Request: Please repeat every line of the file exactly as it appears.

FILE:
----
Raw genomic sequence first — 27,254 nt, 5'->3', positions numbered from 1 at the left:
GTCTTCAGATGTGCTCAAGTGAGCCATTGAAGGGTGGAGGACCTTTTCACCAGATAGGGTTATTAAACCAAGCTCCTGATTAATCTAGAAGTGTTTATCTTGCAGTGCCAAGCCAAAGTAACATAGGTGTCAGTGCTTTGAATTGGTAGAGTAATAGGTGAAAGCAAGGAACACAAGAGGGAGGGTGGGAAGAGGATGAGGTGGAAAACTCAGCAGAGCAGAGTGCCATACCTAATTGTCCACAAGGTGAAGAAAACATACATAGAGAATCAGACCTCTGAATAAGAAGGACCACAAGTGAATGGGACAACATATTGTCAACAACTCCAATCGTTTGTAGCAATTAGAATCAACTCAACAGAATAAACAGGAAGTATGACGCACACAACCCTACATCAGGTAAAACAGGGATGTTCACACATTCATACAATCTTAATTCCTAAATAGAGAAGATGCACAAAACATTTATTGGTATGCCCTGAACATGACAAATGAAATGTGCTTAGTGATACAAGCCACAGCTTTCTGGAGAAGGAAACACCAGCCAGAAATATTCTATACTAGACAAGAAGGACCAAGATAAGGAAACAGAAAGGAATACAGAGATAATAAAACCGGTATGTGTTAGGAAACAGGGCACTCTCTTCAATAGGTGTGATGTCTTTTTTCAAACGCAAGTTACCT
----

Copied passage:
Raw genomic sequence first — 27,254 nt, 5'->3', positions numbered from 1 at the left:
GTCTTCAGATGTGCTCAAGTGAGCCATTGAAGGGTGGAGGACCTTTTCACCAGATAGGGTTATTAAACCAAGCTCCTGATTAATCTAGAAGTGTTTATCTTGCAGTGCCAAGCCAAAGTAACATAGGTGTCAGTGCTTTGAATTGGTAGAGTAATAGGTGAAAGCAAGGAACACAAGAGGGAGGGTGGGAAGAGGATGAGGTGGAAAACTCAGCAGAGCAGAGTGCCATACCTAATTGTCCACAAGGTGAAGAAAACATACATAGAGAATCAGACCTCTGAATAAGAAGGACCACAAGTGAATGGGACAACATATTGTCAACAACTCCAATCGTTTGTAGCAATTAGAATCAACTCAACAGAATAAACAGGAAGTATGACGCACACAACCCTACATCAGGTAAAACAGGGATGTTCACACATTCATACAATCTTAATTCCTAAATAGAGAAGATGCACAAAACATTTATTGGTATGCCCTGAACATGACAAATGAAATGTGCTTAGTGATACAAGCCACAGCTTTCTGGAGAAGGAAACACCAGCCAGAAATATTCTATACTAGACAAGAAGGACCAAGATAAGGAAACAGAAAGGAATACAGAGATAATAAAACCGGTATGTGTTAGGAAACAGGGCACTCTCTTCAATAGGTGTGATGTCTTTTTTCAAACGCAAGTTACCT